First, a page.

Three months ago, Dyersville residents Mary “Cookie” and Don Scherrman took up a collection to support their daughter Jackie’s humanitarian work in the Central American country of Honduras. Specifically, the donations went toward aiding people affected by hurricanes in the large outskirt area of San Pedro Sula, one of the country’s main transport hubs. The region is currently struggling to recover from two powerful hurricanes last November: Hurricane Eta (Nov. 2-16), followed by Hurricane Iota (Nov. 14-16). These heavy storms were followed by heavy rains in the mountains, meaning that many areas were flooded up to four successive times.

Roughly 200 donors contributed over $50,000 to the Scherrman’s drive, allowing over 250 of the 62,000 affected families to take more steps to rebuild their homes, some of which were completely washed away, while others were flooded and their contents largely destroyed.

Donated funds were largely spent in three categories. First was medical equipment for diagnostics and medications. This is especially important because COVID-19 has not neglected Honduras. Jackie Scherrman said that further complicating the situation is the lack of medical relief from the Honduran government.

“There’s a lot of corruption in the government here, and there was a lot of mishandling of the pandemic and emergency funds. We’re talking about billions of dollars that were mishandled and not spent on hospital things they were meant for. A lot of emergency funds came in for the hurricane, but nobody sees where it’s gone.”

The second major investment of the donations has been tools and equipment to help dig out homes and streets from the mud to rebuild, such as shovels, hoes, wheelbarrows, rubber boots and socks. The streets are currently so deep in the mud they require bulldozers to make the initial clearing.

Lastly, donations were used to buy essential living equipment to replace what had been lost in the flooding. These included beds, pillows and sheets for almost 50 families, with another 20 receiving gas stoves, cylinders, pots, pans and dishes.

“Beds are a big thing,” said Scherrman. “If you ask people what they need, it’s beds because they’re still sleeping on the floor.”

Scherrman said that these donations were able to mend a feeling of abandonment among the recipients.

“The resounding thing that came back to me all the time from everyone I had contact with was a feeling people had of being abandoned by God and everyone after the storms. People were sleeping along the bridges and highways, and even today they’re sleeping on the floors or mattresses that were underwater for days. When they do get help, it’s an amazing feeling like, ‘I don’t feel so abandoned anymore’”.

Scherrman recounted a scene she said gave her perhaps the most rewarding feeling of all after watching a child’s reaction to receiving a bed.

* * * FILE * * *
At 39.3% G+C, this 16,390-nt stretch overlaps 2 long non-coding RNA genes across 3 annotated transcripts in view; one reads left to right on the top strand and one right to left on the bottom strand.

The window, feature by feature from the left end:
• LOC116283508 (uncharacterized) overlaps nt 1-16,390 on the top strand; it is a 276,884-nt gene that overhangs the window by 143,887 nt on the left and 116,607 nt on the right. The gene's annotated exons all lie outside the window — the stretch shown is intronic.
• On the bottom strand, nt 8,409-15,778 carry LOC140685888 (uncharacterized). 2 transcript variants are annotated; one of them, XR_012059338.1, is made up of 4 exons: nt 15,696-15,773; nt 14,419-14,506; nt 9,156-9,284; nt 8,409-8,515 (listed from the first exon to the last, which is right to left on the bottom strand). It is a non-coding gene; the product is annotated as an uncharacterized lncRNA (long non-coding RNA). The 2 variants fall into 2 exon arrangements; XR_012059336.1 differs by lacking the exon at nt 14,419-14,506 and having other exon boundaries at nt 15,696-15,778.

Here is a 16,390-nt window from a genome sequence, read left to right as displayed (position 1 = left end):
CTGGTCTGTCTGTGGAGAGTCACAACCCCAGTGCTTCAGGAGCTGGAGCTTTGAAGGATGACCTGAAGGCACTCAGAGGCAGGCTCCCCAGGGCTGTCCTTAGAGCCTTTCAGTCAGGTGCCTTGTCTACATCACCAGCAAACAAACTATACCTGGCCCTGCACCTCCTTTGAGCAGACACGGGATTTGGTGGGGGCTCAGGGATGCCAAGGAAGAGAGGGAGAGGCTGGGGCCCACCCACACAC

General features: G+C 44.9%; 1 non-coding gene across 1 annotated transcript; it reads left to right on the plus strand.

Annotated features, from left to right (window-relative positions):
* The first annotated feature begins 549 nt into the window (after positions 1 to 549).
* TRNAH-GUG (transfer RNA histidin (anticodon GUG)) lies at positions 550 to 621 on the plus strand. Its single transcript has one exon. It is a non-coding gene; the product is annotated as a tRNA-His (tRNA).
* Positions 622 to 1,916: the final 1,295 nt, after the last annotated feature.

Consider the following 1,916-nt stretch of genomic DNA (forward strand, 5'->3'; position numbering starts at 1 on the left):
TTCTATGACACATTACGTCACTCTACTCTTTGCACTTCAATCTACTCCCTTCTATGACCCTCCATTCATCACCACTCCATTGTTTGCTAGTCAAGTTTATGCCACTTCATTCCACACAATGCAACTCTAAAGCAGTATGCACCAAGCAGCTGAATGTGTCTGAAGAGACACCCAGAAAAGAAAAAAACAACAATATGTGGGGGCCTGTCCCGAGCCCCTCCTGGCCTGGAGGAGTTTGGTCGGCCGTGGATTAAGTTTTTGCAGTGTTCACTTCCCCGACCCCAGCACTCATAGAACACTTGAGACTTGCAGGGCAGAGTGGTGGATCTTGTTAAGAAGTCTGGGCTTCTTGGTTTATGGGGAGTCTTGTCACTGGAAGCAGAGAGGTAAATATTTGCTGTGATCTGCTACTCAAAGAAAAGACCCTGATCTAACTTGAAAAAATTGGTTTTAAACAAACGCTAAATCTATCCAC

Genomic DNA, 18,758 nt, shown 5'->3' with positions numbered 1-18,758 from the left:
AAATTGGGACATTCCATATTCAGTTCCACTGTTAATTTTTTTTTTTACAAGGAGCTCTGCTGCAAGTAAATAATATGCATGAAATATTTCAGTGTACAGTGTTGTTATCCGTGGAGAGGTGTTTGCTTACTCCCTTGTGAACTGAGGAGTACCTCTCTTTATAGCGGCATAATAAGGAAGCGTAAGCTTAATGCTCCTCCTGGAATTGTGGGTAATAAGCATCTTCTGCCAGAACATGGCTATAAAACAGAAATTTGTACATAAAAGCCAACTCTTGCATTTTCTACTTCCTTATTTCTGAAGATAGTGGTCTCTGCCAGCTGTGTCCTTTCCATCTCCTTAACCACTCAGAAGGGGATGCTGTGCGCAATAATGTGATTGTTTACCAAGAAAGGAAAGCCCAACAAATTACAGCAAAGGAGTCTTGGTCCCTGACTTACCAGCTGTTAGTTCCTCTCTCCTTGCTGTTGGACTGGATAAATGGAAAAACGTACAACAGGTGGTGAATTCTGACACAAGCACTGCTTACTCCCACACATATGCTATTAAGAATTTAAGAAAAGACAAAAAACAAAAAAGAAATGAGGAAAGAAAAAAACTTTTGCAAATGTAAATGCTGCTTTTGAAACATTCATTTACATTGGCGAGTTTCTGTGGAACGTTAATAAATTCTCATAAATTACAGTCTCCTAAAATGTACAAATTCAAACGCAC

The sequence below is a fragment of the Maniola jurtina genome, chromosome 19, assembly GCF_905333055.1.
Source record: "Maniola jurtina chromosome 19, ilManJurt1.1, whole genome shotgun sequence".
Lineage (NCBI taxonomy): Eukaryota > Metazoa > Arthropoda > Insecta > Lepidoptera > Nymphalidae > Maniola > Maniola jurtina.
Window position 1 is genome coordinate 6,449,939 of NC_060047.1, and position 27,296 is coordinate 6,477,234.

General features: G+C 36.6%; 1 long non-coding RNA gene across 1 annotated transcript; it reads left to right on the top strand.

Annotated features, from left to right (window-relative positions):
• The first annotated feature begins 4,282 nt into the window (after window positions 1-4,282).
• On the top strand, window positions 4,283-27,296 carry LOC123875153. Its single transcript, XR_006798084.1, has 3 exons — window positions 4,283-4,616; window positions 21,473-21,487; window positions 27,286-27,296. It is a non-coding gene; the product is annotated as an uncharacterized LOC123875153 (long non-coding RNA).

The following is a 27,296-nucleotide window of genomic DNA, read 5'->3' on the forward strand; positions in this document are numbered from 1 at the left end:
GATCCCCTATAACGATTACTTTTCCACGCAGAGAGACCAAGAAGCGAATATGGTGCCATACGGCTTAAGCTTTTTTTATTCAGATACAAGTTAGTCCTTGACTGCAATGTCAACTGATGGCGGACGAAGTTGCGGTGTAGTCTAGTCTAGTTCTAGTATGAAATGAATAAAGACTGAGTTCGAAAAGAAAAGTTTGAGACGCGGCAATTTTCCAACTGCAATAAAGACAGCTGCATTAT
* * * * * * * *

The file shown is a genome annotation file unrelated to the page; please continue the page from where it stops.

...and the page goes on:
“When the parents told their 8-year-old son that they would be getting the beds. (They’ve been sleeping on the concrete floor in one room they’ve managed to clean and sharing one mattress that they washed after they salvaged it from the mud after the floodwater receded.) His eyes got wide as he so happily looked up at his mom and dad and he said: ‘See mom, I told you! God did not abandon us!’”

Some money was also given to unemployed workers from flooded banana plantations or factories. Each family got between $300 and $1,000 depending on their need.

Despite all the good done through the donations, Scherrman said that they have a very long way to go until everything is properly repaired and livable.

“It’s not very far along. They are still trying to clean the mud out of the street, they haven’t had water available, and they don’t have sewage in their neighborhoods. The streets are still ankle or even knee-deep in mud. The people I’ve touched are just a drop in the bucket. It’s this vast area of populated places that were affected, and it’s not only here but also in the mountains. The rain keeps continuing in the mountains, and there were a lot of landslides after the second hurricane. There were whole villages that were taken out. It’s simply incredible the amount of devastation that’s occurred. It’s never happened this bad before.”

She also wishes to express her gratitude for everyone who contributed to the relief despite having to deal with their own pandemic-fueled economic problems.

“It’s been like playing Santa Claus. It’s extremely satisfying to have someone you know need something and be able to respond to that need. It’s been wonderful to do that. It’s been a full-time job, but extremely rewarding. I was really surprised by the response and people are so grateful. I know that people at home have had a really difficult year as well, and the response was overwhelming.”

Those who wish to contribute to this cause may send checks to Cookie and Don Scherrman at 559 7th Street SW. Alternatively, the Scherrmans say the best charity organizations to send money to the relief effort are the Red Cross or Catholic Relief Services.